Public sector pay. There is little evidence of a wage-price spiral taking hold, argues Richard Partington. While headline pay has risen by 8% in the private sector, public sector workers are seeing pay growth of only 1.5%, making this ‘the worst decade for real-terms pay growth since the Napoleonic war’. In real terms, nurses and paramedics are £2,000 a year worse off, while pay growth in the education sector is at just 0.3%. On Monday, Simon Clarke, the Chief Secretary to the Treasury, confirmed that public sector workers should not expect a pay rise in line with inflation and therefore should expect a real terms cut. 

Profits-price spiral. Inflation is being driven by run-away profits, not wages, according to new research by the IPPR and Common Wealth. The analysis finds that the profits of the largest non-financial companies were up 34 percent at the end of 2021 compared to pre-pandemic levels. However, these profits are highly concentrated, with only 25 firms making up 90 percent of increases in profits. Furthermore, these companies are mainly located in a small number of industries - particularly in energy. With such considerable market power, these companies are able to drive up prices and have a disproportionate impact on the cost of living, the report argues. Common Wealth has summarised the key findings of the report in this thread and the IPPR’s Carsten Jung has more detail here

  • ‘Using inflation as an excuse’. Servaas Storm argues that by using ‘algorithmic pricing and AI’, large corporations are using inflation as an ‘excuse’ to drive up prices and increase profit margins, which they are able to do thanks to their large market share. 
  • Across the Atlantic. Hal Singer, managing director of Econ One, argues that the answer to the cost of living crisis in the US is not to curb wages or to raise interest rates but to tackle monopolies and to pursue ‘anticompetitive conduct’. ‘Biden needs to communicate to the public that he supports efforts to tamp down inflation outside of the traditional interest-rate-hike paradigm’, he argues. (For more on New competition policy emerging in the US, see our previous digest.)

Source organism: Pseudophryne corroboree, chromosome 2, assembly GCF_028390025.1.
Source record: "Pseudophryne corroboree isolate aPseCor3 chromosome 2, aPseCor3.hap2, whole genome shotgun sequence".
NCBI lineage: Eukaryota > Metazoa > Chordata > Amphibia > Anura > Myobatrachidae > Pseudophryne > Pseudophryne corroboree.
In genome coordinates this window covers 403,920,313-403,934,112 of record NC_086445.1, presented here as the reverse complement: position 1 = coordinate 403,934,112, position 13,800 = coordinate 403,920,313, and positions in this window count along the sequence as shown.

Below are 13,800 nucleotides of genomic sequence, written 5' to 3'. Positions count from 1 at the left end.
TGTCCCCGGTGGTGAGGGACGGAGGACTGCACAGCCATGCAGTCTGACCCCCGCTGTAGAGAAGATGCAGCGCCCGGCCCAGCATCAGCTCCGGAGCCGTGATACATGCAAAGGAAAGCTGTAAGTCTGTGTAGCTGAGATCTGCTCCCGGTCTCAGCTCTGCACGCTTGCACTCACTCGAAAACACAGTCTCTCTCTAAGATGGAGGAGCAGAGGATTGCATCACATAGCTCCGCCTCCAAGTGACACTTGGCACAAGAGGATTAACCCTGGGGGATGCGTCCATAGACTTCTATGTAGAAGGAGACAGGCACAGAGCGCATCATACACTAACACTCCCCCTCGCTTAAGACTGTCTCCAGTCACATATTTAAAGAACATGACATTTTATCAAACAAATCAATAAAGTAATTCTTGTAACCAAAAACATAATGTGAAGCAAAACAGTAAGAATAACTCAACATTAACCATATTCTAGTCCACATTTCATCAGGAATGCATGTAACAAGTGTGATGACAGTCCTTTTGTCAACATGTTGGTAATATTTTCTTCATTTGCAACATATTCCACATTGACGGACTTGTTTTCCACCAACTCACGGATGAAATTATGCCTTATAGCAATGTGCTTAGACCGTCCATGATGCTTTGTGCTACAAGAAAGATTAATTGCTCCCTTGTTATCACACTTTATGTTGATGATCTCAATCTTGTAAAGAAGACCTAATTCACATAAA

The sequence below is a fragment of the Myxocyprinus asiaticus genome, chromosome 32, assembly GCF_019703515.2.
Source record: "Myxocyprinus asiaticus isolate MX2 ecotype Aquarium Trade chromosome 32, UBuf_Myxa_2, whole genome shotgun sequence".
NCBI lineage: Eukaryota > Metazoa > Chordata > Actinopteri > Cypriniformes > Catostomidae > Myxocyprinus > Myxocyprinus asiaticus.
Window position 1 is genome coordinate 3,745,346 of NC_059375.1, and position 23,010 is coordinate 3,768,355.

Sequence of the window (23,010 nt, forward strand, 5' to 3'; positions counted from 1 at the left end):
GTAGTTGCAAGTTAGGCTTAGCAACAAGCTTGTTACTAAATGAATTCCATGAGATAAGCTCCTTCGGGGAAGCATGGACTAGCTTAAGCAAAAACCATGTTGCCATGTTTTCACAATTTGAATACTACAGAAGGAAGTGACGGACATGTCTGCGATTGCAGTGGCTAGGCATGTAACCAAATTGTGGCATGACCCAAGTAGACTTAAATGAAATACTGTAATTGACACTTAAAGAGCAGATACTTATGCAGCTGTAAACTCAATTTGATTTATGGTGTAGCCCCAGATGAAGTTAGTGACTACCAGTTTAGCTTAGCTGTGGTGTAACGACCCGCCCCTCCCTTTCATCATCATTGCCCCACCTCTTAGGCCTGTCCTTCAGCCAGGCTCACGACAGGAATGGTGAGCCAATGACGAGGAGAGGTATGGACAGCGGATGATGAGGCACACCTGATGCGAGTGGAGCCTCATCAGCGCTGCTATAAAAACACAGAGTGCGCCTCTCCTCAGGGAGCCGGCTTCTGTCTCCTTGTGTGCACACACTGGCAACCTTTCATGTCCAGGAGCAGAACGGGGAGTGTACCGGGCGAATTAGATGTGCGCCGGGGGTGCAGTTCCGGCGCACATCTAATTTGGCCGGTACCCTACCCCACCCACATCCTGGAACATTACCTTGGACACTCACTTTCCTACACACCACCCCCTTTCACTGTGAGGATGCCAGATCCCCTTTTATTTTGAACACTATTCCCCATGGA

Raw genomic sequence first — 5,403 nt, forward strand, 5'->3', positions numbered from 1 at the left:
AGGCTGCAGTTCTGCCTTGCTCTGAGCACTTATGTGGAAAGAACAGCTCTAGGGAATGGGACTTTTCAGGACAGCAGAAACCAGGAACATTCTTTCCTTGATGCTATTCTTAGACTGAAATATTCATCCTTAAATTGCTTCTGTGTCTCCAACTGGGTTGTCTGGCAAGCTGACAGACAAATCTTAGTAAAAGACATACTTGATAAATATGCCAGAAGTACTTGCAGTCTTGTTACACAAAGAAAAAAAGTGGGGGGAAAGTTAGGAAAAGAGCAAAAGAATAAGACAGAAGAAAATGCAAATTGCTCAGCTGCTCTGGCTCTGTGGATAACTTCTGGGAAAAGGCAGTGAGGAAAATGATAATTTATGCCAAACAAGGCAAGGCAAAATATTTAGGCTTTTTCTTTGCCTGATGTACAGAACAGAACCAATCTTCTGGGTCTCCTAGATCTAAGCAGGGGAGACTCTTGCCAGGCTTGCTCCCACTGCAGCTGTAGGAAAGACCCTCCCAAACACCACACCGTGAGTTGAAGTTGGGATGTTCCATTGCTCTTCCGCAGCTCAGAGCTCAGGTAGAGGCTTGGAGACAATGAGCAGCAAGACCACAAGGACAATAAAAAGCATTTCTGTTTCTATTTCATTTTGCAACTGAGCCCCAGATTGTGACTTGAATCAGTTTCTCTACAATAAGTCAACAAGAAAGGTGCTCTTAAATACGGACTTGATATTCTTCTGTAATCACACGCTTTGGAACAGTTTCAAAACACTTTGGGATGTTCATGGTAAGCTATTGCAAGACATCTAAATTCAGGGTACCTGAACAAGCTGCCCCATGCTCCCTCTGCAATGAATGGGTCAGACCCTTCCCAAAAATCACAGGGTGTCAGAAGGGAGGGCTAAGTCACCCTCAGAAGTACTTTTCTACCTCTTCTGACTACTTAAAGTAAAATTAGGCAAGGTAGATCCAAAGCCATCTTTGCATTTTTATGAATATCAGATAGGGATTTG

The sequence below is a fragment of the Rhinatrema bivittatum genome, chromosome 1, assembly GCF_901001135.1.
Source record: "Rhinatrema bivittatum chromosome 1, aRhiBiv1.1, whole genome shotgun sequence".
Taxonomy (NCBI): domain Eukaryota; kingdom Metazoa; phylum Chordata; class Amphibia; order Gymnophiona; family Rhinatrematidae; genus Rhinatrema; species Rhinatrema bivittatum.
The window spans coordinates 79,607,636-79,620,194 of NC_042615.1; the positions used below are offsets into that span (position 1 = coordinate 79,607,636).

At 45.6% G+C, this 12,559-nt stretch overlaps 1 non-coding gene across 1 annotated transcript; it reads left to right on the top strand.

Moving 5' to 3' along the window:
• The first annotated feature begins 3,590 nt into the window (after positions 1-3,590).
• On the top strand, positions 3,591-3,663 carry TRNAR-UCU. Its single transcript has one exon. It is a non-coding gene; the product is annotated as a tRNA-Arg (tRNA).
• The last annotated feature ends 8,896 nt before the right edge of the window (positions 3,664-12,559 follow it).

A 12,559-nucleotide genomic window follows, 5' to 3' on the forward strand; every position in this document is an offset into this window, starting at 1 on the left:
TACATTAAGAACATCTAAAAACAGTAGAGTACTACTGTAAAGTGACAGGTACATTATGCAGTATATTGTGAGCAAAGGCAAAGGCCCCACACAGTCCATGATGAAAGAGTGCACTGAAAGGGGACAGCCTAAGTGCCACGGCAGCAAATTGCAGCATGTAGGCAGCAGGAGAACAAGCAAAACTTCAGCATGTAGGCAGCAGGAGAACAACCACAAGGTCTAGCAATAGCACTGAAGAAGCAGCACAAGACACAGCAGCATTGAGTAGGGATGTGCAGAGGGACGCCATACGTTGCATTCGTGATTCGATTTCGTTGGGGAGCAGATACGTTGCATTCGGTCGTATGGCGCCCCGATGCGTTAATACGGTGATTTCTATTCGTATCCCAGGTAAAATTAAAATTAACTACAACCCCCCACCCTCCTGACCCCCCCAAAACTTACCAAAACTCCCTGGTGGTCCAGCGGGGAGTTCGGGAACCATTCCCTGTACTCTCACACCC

• Competition policy in the UK. Andrea Coscelli, CEO of the UK’s Competition and Markets Authority warned that uncompetitive markets are driving up the cost of living in the UK: "The level to which markets are dominated by a limited number of companies is higher than before the 2008...If competition is weak, firms do not face the same pressures to keep prices down”. Michelle Meagher, John Christensen and Nicholas Shaxson have launched the Balanced Economy Project to tackle monopolies and excessive concentrations of market power around the world. 
Weekly Updates


Insulate Britain? No. 10 is reportedly drawing up plans to insulate ‘hundreds of thousands’ of homes to mitigate the cost of living for households before winter. However, the plans do not currently involve any new money and instead draw from existing schemes. £1 billion could be diverted from existing schemes to insulate poorer households and money could also be taken from the Public Sector Decarbonisation Scheme and the boiler upgrade scheme.